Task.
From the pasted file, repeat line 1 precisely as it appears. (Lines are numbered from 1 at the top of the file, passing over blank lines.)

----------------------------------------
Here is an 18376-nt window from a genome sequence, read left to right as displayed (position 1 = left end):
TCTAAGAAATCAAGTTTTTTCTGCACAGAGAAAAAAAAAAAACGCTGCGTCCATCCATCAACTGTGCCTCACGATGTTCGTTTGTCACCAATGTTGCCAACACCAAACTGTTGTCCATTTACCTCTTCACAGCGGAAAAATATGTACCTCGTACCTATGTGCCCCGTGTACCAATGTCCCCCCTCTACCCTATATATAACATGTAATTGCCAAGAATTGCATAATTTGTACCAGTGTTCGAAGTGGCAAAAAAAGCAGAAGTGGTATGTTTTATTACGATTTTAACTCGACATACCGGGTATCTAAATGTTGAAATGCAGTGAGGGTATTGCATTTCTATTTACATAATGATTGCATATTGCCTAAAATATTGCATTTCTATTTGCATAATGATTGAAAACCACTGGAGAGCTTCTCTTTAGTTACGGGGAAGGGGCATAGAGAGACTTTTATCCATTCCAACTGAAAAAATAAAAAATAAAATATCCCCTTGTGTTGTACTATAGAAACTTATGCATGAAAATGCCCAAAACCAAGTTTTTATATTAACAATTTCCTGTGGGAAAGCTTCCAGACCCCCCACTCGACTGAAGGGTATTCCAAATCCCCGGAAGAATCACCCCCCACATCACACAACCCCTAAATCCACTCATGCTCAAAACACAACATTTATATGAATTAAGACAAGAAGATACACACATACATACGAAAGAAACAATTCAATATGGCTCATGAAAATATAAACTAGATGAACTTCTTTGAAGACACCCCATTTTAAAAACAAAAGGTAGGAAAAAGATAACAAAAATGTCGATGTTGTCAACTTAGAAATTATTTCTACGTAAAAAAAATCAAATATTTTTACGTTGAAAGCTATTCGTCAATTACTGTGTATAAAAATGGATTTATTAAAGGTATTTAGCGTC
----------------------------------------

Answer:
Here is an 18376-nt window from a genome sequence, read left to right as displayed (position 1 = left end):